The case of Tommy Robinson

I understand that concerns have been raised about the conviction of Mr Robinson. As you will be aware, he was sentenced to 13 months in prison for contempt of court after live streaming on Facebook outside an active trial at Leeds Crown Court on 25 May.

In the video, Mr Robinson discussed the case and attempted to film defendants arriving at court. The judge had placed a reporting restriction on the trial, meaning details could not be published until it concludes later this year. This is to ensure that the trial is fair. Breaching this restriction can amount to contempt of court. It is also illegal to take photographs or film in a courtroom or its precincts.

Mr Robinson had previously been convicted of contempt of court after attempting to film and talk to defendants outside a trial at Canterbury Crown Court in 2017. On that occasion, he was sentenced to three months imprisonment suspended for 18 months.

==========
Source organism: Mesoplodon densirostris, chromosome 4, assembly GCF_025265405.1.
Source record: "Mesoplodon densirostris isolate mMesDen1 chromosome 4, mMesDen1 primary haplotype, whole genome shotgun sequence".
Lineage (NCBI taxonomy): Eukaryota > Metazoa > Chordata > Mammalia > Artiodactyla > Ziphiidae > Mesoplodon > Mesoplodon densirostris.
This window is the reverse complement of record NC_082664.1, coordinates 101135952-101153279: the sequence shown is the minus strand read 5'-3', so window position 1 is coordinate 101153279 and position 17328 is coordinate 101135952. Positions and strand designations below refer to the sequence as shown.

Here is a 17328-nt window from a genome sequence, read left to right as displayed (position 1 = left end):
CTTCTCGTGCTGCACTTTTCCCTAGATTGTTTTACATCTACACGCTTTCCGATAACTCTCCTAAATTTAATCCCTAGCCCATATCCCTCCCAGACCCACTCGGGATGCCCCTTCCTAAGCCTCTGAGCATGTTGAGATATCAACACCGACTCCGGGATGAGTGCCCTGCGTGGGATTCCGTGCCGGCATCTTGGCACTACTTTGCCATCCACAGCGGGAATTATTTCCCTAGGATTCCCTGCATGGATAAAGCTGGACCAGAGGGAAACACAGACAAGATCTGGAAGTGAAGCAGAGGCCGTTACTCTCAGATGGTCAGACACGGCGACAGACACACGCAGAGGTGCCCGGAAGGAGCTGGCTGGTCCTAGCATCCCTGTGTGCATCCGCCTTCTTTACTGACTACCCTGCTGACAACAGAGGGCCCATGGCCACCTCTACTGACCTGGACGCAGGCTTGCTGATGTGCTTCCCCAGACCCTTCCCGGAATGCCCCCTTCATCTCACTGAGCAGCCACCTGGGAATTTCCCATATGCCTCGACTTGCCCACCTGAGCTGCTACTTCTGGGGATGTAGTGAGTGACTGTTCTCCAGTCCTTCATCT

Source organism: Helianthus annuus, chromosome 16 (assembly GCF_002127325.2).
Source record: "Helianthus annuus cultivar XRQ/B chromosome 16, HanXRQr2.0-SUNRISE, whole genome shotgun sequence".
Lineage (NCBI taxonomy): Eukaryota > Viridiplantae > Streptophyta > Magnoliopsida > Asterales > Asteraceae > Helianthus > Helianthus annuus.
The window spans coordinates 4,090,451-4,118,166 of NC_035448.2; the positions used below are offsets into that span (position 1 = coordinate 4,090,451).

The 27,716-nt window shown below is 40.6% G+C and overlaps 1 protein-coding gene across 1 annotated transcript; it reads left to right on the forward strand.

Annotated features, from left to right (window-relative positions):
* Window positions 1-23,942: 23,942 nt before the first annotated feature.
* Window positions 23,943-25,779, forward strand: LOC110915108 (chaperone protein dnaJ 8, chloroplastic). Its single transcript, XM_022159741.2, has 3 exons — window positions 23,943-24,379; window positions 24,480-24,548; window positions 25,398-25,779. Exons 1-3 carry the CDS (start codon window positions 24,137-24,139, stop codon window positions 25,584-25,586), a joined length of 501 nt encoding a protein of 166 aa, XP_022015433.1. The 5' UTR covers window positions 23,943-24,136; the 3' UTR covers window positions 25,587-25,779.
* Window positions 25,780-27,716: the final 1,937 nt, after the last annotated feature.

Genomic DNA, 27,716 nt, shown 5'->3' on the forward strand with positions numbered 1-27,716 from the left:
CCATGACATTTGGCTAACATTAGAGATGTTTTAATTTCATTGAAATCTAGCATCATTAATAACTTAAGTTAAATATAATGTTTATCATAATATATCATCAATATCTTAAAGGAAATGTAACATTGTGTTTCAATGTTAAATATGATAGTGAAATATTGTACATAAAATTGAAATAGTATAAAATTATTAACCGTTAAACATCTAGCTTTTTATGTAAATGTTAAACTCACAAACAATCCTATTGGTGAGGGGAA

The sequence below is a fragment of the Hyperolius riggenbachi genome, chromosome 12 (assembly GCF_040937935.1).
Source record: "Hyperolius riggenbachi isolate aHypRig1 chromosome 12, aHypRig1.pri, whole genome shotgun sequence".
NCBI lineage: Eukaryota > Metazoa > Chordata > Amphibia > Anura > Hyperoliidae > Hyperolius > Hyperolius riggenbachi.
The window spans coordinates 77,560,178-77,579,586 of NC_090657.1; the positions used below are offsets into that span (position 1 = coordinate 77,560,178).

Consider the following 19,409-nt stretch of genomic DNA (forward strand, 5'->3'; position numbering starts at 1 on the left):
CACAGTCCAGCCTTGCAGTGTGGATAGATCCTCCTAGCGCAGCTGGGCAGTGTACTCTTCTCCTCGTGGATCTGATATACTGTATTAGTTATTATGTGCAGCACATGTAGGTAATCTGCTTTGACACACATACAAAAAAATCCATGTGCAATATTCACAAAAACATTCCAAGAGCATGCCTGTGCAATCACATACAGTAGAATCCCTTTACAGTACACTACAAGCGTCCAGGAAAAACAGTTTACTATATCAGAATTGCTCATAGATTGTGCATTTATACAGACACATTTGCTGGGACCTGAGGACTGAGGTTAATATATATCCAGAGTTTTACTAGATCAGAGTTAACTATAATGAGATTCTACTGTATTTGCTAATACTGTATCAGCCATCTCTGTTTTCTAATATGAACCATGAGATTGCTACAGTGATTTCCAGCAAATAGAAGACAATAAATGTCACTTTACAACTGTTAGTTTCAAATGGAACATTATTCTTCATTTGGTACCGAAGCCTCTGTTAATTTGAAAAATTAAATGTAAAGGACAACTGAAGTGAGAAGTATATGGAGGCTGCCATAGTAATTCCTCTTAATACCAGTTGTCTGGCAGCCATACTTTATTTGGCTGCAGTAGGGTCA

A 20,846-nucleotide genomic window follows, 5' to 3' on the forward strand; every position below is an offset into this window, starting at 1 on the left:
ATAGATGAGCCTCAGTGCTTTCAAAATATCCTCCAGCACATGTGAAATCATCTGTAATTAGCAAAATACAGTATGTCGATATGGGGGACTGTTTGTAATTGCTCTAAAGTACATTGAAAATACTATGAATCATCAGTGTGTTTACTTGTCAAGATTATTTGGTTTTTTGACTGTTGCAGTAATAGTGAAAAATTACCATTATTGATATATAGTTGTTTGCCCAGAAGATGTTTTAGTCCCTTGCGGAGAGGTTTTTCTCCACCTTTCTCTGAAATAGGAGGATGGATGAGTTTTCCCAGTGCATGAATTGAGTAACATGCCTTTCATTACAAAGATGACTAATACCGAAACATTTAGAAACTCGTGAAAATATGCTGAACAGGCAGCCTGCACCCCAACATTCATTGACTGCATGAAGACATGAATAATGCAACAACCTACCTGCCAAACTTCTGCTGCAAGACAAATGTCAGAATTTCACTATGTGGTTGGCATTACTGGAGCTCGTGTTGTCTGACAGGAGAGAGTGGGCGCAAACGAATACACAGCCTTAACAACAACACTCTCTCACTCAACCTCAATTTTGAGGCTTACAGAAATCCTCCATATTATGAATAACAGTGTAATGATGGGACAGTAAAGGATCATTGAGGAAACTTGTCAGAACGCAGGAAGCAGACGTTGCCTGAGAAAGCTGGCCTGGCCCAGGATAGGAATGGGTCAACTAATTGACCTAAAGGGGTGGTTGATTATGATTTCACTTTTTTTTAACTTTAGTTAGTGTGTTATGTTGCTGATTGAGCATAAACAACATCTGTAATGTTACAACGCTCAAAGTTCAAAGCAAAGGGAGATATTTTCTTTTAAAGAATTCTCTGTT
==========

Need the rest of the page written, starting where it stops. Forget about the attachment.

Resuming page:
Mr Robinson was told that if he broke the law again by filming outside a court during a live trial, he would go prison for the three months of his suspended sentence on top of anything else given by any other court.

At his sentencing on 25 May, the judge said that if the jurors had seen the video the jury may have needed to be discharged and the case re-tried, costing taxpayers hundreds of thousands of pounds. The judge also said that a retrial would mean witnesses in the case would have to give evidence again before a jury.

I agree that freedom of speech is vital and is a cornerstone of our democracy. However, the right to a fair trial is also extremely important.

In Tommy Robinson’s case, the judge emphasised that our rights, including freedom of speech, come with responsibilities to exercise them within the law. He concluded that Mr Robinson’s actions were highly prejudicial to the defendants’ in the trial and therefore interfered with the administration of justice.